Turtle Beach Ear Force Recon 200 Amplified Headset Review
Peter Donnell / 6 months ago
A Closer Look and Performance
The headset comes hard-wired with a standard 4 pole 3.5 mm cable. This means you can connect it directly to your console controller, mobile device, music device, or just about any other audio device with a 3.5 mm input. However, the only thing I must stress is that if you are using it on PC for chat functions, you would need a y-splitter cable; it will work as headphones on PC as is though.
The headset comes with a built-in battery that will provide amplified performance for up to 12 hours. When it does start running low, you can charge it up using a micro USB cable. Don’t worry, you can charge it while using it too. Personally, I found just plugging the headset into a USB power bank while I was gaming was more than sufficient for a top up. Although, with 12 hours of battery life, it’s not like you’re going to be doing this very often.
The design of the headset is pretty fantastic, with its white carbon fibre vinyl effect on the back of the ear cups. Furthermore, the sleek matte white and greys on the rest of the headset. There is a Black version available, but I think that the white version looks far superior.
The headset does feature primarily plastic construction, as is commonplace on most Turtle Beach headsets. The upside of this is that the headset is surprisingly lightweight. In fact, it’s shocking how light it is. It’s easily one of the lightest Recon models to date for this level of specification.
There is a decent level of customisation to the fit of the headset as well. The headband can be extended to suit gamers both young and old with relative ease. You’ll be happy to find that the headband is reinforced with a metal band also. Despite its lightweight design, the headset feels pretty rigid. It should survive more than a few knocks and bumps with relative ease. Of course, it’s not as durable as some of their flagship models but at a fraction of the price that’s to be expected.
The drivers feature a closed-back design, and with the leather padded ear cups, they do a suitably good job of blocking some unwanted ambient noise. They’re not completely soundproof, but it does help a little.
All the primary controls are built into the headset, which is handy for ease-of-use while gaming. You will find a power button on the side which can toggle PlayStation 4 and Xbox compatibility. I’m not quite sure why this is needed as both consoles use the same standard 3.5 mm connection, but it is what it is and it works. Above that, you will find two volume controls; one for mixing your chat audio and one for mixing your master or game audio. Again, nothing too fancy, but everything is within easy reach for when you need it.
For those who like to chat with their friends while gaming you will find there is a pre-fitted boom microphone on the left ear cup. I don’t chat or use online gaming that often these days though. Thankfully, when it’s not in use, you can simply fold it up out of the way, and it will automatically mute itself.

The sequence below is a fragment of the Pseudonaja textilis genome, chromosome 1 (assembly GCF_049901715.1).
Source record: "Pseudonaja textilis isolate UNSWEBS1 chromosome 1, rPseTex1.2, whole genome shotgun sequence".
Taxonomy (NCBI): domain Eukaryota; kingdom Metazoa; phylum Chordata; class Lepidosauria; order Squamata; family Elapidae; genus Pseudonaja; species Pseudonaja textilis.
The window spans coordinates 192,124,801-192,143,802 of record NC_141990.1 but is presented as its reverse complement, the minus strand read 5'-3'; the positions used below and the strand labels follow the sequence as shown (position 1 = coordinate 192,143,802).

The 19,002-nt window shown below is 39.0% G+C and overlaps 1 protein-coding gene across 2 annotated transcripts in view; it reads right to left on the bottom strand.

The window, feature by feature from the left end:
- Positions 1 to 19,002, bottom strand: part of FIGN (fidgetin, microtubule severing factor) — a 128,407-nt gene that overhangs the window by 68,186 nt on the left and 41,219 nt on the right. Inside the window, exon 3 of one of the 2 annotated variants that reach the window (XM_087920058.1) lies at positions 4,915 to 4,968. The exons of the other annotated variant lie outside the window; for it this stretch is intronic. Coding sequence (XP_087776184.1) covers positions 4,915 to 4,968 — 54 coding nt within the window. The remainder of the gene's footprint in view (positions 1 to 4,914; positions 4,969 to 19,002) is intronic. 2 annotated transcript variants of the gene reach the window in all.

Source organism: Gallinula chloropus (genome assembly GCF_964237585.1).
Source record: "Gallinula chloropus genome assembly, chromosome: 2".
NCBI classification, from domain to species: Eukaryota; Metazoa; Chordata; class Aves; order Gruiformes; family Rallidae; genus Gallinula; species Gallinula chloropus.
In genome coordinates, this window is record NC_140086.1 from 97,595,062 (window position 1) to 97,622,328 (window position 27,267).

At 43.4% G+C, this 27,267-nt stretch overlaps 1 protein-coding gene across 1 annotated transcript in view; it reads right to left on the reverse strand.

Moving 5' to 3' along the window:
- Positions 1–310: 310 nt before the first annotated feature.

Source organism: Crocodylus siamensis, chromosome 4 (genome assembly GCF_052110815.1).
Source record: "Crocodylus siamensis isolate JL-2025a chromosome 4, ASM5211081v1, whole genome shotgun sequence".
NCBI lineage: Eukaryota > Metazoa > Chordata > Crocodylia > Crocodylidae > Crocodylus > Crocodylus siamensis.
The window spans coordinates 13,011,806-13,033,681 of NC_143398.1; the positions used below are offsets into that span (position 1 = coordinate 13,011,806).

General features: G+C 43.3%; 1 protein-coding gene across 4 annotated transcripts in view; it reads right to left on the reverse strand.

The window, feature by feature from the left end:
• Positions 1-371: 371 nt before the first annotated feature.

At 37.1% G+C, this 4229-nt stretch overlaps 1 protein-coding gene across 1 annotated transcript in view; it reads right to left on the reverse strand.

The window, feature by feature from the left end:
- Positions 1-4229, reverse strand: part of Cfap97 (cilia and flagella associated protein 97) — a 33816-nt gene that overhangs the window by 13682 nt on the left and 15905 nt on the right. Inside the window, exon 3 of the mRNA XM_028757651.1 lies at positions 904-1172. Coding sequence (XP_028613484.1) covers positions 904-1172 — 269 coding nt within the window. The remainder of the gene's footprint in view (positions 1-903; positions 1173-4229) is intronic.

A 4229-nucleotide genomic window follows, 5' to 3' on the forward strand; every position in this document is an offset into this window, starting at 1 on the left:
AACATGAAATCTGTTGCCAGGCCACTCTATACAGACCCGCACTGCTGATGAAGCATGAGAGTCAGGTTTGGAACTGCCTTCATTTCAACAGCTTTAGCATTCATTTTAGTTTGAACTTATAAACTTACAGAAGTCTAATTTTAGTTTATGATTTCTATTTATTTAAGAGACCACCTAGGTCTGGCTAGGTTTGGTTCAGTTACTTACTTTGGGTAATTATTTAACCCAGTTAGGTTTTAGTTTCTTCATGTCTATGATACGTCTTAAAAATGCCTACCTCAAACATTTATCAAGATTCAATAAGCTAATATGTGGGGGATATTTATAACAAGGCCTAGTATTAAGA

The fit of the headset is very comfortable. There’s ample padding on the ear cups, as well as ample padding on the headband. It may not look like it’s very thick padding but it is very forgiving and the lightweight design of the headset means it’s not very encumbering anyway.
Despite only featuring 40mm drivers, compared to the 50mm drivers they often use in their bigger headset, this headset still packs a mighty punch. Of course, a lot of this performance comes from the built-in amplifier. While you would normally be relying on the power of your console controller to provide the power for the headset, the Recon provides its own. This means it is able to drive audio harder and louder than most headsets. It is not audiophile grade processing, but it certainly adds a big wow factor to the experience.
Despite having obviously boosted capabilities when it comes to audio performance, it’s a focused and clear sound of which Turtle Beach has become renowned for. It leans quite heavily on the treble and provides brilliant clarity that is well suited to competitive and online gaming. Furthermore, it is well suited for providing natural chat audio while using the microphone.
It gets down low with the bass too, registering as low as 20 Hz and providing plenty of thump for those big action sequences. It sounds way punchier than any headset of this price range really should. Of course, that is far from a complaint. The midranges are well taken care of as well, maybe lacking some of the crunch that I would like when it comes to listening to guitar heavy music but hardly lacking in detail at the same time.
This is a gaming tuned headset after all, and it reflects that as such. Overall I’m really happy with the way it sounds. We have had a few people try it out in the office and it really is quite remarkable how good it sounds, especially considering how light the headset feels.